Could bankruptcy be the answer?
Published: August 8, 2012
The consequences are far-reaching.
Last year, Alabama's Jefferson County filed the largest municipal bankruptcy in U.S. history when it declared it was unable to deal with debt totaling more than $4.2 billion. The primary reason for its financial downfall, as reported by the Bloomberg news service, was a massive sewer project "dogged by political corruption" and a "derivative-laden" refinancing scheme.
Until recently, municipal bankruptcies, which fall under Chapter 9 of the federal bankruptcy code, have been relatively rare. Even when the law first came into effect, to help cities struggling to survive during the Great Depression, it wasn't widely used.
New York City declared bankruptcy in the 1970s. In 1994, Orange County — one of California's most populous and prosperous counties — filed for bankruptcy. As the New York Times reported, officials in that county accused Merrill Lynch and other Wall Street firms of encouraging the county treasurer to "borrow hundreds of millions of dollars on behalf of the county and to invest in exotic, highly volatile securities." The resulting losses totaled more than $1.7 billion by the time OC went belly-up.
In the Pennsylvania capital of Harrisburg, city officials have been battling with the Legislature and governor in an attempt to file bankruptcy so that they can get out from under the crushing debt of a municipal incinerator deal gone bad.
Tova Perlmutter, executive director of Detroit's nonprofit Sugar Law Center — which has gone to court in an attempt to have PA 4 ruled unconstitutional and is helping represent a coalition trying to pass a referendum on the controversial law in November — tells Metro Times that the position taken by some Harrisburg officials is instructive.
An editorial in the Harrisburg Patriot-News summarizes what Perlmutter says is a salient point:
"As the city tries to find a way out of more than $317 million in debt for a city of less than 50,000 residents, the basic game plan has been clear for a while: Sell and lease city assets, renegotiate union contracts and get concessions from creditors. ... [But] it is virtually impossible for Harrisburg to get out from under its debt without the threat of bankruptcy. That does not mean the city will ultimately have to go into Chapter 9, but it will almost certainly need to use the threat of bankruptcy as a negotiating carrot."
By taking bankruptcy completely off the table, Perlmutter says, the city loses the leverage it would have when attempting to negotiate with bondholders and creditors.
But Gov. Snyder isn't the only one determined to keep that arrow out of Detroit's quiver. The Bing administration is also opposed to even considering bankruptcy as a viable option.
"There is no upside for the City of Detroit to declare bankruptcy," Deputy Mayor Kirk Lewis says in reply to an e-mailed question. "It would hobble the region and the state. We believe we can fiscally stabilize the city by re-prioritizing our spending and creating revenue enhancements. Today we're able to provide city services to our citizens, in part, based on our ability to borrow. If we stop paying our lenders, we lose that ability and that just isn't an option."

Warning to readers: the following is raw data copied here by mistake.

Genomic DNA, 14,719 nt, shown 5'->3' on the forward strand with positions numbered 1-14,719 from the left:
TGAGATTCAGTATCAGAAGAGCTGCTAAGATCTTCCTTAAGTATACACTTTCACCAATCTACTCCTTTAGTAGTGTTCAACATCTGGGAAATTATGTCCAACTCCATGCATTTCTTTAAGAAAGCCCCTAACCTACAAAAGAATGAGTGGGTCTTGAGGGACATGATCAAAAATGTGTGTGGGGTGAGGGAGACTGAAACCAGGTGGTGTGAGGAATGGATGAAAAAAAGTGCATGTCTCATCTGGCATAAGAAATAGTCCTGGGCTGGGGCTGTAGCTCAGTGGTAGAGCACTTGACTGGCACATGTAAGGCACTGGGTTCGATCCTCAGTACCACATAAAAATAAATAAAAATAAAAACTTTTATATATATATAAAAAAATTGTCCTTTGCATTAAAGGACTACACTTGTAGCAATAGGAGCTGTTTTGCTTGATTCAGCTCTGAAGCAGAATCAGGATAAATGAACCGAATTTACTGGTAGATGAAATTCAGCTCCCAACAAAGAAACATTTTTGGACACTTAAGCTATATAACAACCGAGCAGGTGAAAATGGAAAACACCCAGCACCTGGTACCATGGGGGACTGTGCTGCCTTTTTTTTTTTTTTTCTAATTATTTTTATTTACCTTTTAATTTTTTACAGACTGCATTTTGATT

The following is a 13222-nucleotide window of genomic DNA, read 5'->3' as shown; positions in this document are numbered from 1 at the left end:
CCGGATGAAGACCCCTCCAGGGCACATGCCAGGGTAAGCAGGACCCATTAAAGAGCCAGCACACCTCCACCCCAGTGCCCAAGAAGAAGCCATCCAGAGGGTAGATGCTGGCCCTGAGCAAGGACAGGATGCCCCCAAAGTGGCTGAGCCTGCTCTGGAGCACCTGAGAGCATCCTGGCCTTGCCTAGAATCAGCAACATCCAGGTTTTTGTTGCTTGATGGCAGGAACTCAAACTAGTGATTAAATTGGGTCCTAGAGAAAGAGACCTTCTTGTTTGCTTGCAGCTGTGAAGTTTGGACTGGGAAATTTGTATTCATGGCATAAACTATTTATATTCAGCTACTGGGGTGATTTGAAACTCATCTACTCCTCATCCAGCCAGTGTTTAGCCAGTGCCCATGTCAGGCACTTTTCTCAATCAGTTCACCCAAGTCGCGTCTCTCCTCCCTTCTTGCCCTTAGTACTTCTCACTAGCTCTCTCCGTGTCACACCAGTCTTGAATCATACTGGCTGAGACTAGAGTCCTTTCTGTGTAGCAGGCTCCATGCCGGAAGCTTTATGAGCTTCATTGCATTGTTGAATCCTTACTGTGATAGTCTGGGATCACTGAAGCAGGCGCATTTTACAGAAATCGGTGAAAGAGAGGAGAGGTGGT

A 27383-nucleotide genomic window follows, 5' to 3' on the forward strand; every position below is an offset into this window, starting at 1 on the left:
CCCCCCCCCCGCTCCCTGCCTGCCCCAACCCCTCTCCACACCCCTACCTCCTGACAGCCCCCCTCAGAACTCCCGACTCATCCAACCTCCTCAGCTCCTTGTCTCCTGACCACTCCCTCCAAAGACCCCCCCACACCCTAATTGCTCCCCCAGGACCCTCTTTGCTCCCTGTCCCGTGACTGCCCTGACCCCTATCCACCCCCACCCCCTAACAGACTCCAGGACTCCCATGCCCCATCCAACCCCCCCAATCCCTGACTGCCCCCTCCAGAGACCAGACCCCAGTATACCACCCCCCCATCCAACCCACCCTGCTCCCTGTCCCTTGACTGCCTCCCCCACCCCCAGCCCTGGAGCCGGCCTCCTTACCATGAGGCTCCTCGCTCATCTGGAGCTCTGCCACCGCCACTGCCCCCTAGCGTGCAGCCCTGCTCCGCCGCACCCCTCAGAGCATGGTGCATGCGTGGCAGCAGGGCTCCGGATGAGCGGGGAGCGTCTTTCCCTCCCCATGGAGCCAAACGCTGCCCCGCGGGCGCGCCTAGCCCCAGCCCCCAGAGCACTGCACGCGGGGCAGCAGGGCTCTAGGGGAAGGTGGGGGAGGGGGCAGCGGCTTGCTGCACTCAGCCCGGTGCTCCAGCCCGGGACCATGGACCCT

Meanwhile, other municipalities outside of Michigan do perceive some advantage to bankruptcy.
The Reuters news service reports that there have been nine Chapter 9 municipal bankruptcy filings in the United States so far this year. In California alone, three cities have filed for bankruptcy in recent weeks. Two of them — Stockton and San Bernardino — have a combined population of more than 500,000 residents. The third, Mammoth Lakes, is a small resort town in the Sierra Nevada Mountains.
Another California town — Vallejo, which is near San Francisco — successfully emerged from three years of bankruptcy protection last summer.
There's good reason for all this action. As noted in the Washington Post:
"Declaring bankruptcy used to be a last resort for cities, not only because it would cripple their ability to borrow for years to come but because of the blow to their reputation. But that attitude has started to change as more cities have found themselves facing fiscal catastrophe; bankruptcy offers an opportunity to start over with a clean slate."
An online legal journal, AmLaw, summed up the results of the deal Vallejo agreed to:
"That plan calls for reduced interest payments to bondholders, scaled-back health benefits for city workers, and retooled collective bargaining agreements with municipal labor unions that will cut pay for Vallejo employees ..."
The bottom line, according to one of the lawyers who represented the city, which racked up a reported $11 million in legal fees, was this: "Everyone's taking a hit, that's the maxim of bankruptcy."
It is a maxim that should be applied to Detroit and the rest of Michigan, say critics of Snyder's stance and PA4.
Under current law, there's no straight path to Chapter 9. A city or school district in financial distress has to be under the authority of an emergency manager, who is the only one who can recommend bankruptcy. If that happens, it is up to the governor to make a final determination.
Which means that, at least the way things stand now, it's not going to happen.
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